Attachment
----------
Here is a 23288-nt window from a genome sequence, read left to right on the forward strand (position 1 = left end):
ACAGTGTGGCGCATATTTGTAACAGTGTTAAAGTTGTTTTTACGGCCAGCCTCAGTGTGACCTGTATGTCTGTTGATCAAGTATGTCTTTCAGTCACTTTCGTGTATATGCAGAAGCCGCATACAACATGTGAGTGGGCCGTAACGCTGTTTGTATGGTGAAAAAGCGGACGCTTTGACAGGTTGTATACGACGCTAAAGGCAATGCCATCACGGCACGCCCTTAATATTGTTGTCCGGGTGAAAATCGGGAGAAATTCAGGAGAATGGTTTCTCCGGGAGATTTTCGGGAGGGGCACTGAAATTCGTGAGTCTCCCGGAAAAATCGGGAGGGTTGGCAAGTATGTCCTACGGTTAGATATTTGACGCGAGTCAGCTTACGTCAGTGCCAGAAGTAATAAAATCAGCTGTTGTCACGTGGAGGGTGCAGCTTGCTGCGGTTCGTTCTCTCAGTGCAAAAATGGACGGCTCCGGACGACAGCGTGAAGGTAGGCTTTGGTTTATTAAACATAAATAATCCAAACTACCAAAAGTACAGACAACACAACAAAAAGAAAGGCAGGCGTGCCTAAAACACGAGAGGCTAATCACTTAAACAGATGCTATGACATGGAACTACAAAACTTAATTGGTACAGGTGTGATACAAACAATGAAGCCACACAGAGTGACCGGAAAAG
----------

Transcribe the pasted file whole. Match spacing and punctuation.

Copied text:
Here is a 23288-nt window from a genome sequence, read left to right on the forward strand (position 1 = left end):
ACAGTGTGGCGCATATTTGTAACAGTGTTAAAGTTGTTTTTACGGCCAGCCTCAGTGTGACCTGTATGTCTGTTGATCAAGTATGTCTTTCAGTCACTTTCGTGTATATGCAGAAGCCGCATACAACATGTGAGTGGGCCGTAACGCTGTTTGTATGGTGAAAAAGCGGACGCTTTGACAGGTTGTATACGACGCTAAAGGCAATGCCATCACGGCACGCCCTTAATATTGTTGTCCGGGTGAAAATCGGGAGAAATTCAGGAGAATGGTTTCTCCGGGAGATTTTCGGGAGGGGCACTGAAATTCGTGAGTCTCCCGGAAAAATCGGGAGGGTTGGCAAGTATGTCCTACGGTTAGATATTTGACGCGAGTCAGCTTACGTCAGTGCCAGAAGTAATAAAATCAGCTGTTGTCACGTGGAGGGTGCAGCTTGCTGCGGTTCGTTCTCTCAGTGCAAAAATGGACGGCTCCGGACGACAGCGTGAAGGTAGGCTTTGGTTTATTAAACATAAATAATCCAAACTACCAAAAGTACAGACAACACAACAAAAAGAAAGGCAGGCGTGCCTAAAACACGAGAGGCTAATCACTTAAACAGATGCTATGACATGGAACTACAAAACTTAATTGGTACAGGTGTGATACAAACAATGAAGCCACACAGAGTGACCGGAAAAG